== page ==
@lynda lynda.com is an absolute life saver when it comes to learning todays software. Definitely recommend it! #higherlearning @Michael_Caraway
@lynda The best thing online! Your database of courses is great! To the mark and very helpful. Thanks! @ru22more
Got to create something yesterday I never thought I could do. #thanks @lynda @Ngventurella
I really do love @lynda as a learning platform. Never stop learning and developing, it’s probably our greatest gift as a species! @soundslikedavid
@lynda just subscribed to lynda.com all I can say its brilliant join now trust me @ButchSamurai
@lynda is an awesome resource. The membership is priceless if you take advantage of it. @diabetic_techie
One of the best decision I made this year. Buy a 1yr subscription to @lynda @cybercaptive
guys lynda.com (@lynda) is the best. So far I’ve learned Java, principles of OO programming, and now learning about MS project @lucasmitchell
Signed back up to @lynda dot com. I’ve missed it!! Proper geeking out right now! #timetolearn #geek @JayGodbold
Share a link to this course

What are exercise files?

Exercise files are the same files the author uses in the course. Save time by downloading the author's files instead of setting up your own files, and learn by following along with the instructor.

Can I take this course without the exercise files?

Yes! If you decide you would like the exercise files later, you can upgrade to a premium account any time.

Become a member Download sample files See plans and pricing

Please wait... please wait ...
Upgrade to get access to exercise files.

Exercise files video

How to use exercise files.

Learn by watching, listening, and doing, Exercise files are the same files the author uses in the course, so you can download them and follow along Premium memberships include access to all exercise files in the library.


Exercise files

Exercise files video

How to use exercise files.

For additional information on downloading and using exercise files, watch our instructional video or read the instructions in the FAQ .

This course includes free exercise files, so you can practice while you watch the course. To access all the exercise files in our library, become a Premium Member.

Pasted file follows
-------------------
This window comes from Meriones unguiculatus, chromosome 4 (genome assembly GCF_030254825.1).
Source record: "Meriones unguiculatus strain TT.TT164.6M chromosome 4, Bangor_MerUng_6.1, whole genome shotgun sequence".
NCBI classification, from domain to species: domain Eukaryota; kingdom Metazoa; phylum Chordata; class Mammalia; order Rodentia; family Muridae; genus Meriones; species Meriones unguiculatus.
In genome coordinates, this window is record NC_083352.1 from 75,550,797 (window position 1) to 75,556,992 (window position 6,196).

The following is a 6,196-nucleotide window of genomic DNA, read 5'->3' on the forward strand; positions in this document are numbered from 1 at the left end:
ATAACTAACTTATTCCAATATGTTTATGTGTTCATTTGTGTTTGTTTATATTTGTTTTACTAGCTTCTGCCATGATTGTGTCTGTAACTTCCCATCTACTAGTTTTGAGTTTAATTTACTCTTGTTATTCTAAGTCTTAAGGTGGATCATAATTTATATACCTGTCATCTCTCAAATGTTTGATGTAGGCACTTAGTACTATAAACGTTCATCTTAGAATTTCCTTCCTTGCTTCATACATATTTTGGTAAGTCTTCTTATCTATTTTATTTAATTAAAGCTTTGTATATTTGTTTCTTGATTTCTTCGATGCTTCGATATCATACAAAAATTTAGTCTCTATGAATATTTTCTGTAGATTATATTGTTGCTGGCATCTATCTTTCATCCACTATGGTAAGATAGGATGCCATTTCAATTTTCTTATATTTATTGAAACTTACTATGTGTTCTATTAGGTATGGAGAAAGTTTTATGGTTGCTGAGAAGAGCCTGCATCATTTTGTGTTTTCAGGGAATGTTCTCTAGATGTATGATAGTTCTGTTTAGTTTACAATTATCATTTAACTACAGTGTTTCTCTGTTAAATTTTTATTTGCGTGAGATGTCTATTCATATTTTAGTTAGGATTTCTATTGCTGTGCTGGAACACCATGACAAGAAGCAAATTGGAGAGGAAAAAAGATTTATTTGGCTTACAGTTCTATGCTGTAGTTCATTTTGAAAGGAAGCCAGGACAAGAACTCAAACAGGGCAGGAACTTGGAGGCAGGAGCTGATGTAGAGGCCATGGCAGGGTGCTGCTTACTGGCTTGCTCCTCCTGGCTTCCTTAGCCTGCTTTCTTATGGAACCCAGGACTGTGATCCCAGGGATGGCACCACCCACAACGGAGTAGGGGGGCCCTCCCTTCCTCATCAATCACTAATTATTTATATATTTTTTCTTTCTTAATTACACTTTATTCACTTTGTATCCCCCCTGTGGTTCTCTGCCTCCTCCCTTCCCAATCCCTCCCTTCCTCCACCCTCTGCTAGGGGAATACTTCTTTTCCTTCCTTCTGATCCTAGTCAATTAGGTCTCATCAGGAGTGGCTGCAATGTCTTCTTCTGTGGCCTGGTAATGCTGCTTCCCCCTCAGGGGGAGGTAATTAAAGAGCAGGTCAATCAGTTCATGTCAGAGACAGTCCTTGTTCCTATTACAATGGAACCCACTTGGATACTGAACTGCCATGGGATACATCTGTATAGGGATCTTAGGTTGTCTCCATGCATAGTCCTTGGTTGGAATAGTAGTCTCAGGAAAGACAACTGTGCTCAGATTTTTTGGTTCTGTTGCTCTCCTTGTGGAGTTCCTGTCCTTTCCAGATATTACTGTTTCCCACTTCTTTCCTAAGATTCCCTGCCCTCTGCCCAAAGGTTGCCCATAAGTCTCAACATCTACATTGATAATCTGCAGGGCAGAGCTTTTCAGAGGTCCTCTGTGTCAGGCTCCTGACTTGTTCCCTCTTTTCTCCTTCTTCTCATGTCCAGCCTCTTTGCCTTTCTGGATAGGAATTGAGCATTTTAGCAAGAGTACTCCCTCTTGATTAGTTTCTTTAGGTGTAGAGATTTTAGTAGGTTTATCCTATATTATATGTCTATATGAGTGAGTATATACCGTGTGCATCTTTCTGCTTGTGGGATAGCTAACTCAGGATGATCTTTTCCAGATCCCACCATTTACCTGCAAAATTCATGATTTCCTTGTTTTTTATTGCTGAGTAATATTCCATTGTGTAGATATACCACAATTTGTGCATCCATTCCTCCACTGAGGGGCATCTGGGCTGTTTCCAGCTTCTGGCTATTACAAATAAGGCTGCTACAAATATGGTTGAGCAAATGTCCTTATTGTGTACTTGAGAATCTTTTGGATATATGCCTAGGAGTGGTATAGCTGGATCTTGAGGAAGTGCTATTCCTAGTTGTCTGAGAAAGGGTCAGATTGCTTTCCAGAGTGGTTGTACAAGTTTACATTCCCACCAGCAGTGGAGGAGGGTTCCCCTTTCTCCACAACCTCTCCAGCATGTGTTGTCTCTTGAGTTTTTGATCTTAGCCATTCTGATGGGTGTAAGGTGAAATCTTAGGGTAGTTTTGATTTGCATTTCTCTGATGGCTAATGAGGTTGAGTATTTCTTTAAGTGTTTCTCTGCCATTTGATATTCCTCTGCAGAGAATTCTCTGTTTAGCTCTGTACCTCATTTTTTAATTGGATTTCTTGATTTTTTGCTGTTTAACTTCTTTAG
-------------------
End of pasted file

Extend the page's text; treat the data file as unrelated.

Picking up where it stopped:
Are you sure you want to mark all the videos in this course as unwatched?

This will not affect your course history, your reports, or your certificates of completion for this course.


Mark all as unwatched Cancel

Congratulations

You have completed Organizing and Archiving Digital Photos.

Return to your organization's learning portal to continue training, or close this page.


OK
Become a member to add this course to a playlist

Join today and get unlimited access to the entire library of video courses—and create as many playlists as you like.

Get started

Already a member ?

Become a member to like this course.

Join today and get unlimited access to the entire library of video courses.

Get started

Already a member?

Exercise files

Learn by watching, listening, and doing! Exercise files are the same files the author uses in the course, so you can download them and follow along. Exercise files are available with all Premium memberships. Learn more

Get started

Already a Premium member?

Exercise files video

How to use exercise files.

Ask a question

Thanks for contacting us.
You’ll hear from our Customer Service team within 24 hours.

Please enter the text shown below:

The classic layout automatically defaults to the latest Flash Player.

To choose a different player, hold the cursor over your name at the top right of any lynda.com page and choose Site preferences from the dropdown menu.

Continue to classic layout Stay on new layout
Exercise files

Access exercise files from a button right under the course name.

Mark videos as unwatched

Remove icons showing you already watched videos if you want to start over.

Control your viewing experience

Make the video wide, narrow, full-screen, or pop the player out of the page into its own window.

Interactive transcripts

Click on text in the transcript to jump to that spot in the video. As the video plays, the relevant spot in the transcript will be highlighted.

Learn more, save more. Upgrade today!

Get our Annual Premium Membership at our best savings yet.

Upgrade to our Annual Premium Membership today and get even more value from your lynda.com subscription:

“In a way, I feel like you are rooting for me. Like you are really invested in my experience, and want me to get as much out of these courses as possible this is the best place to start on your journey to learning new material.”— Nadine H.

Thanks for signing up.

We’ll send you a confirmation email shortly.


Sign up and receive emails about lynda.com and our online training library:

Here’s our privacy policy with more details about how we handle your information.

Keep up with news, tips, and latest courses with emails from lynda.com.

Sign up and receive emails about lynda.com and our online training library:

Here’s our privacy policy with more details about how we handle your information.

   
submit Lightbox submit clicked
Terms and conditions of use

We've updated our terms and conditions (now called terms of service).Go
Review and accept our updated terms of service.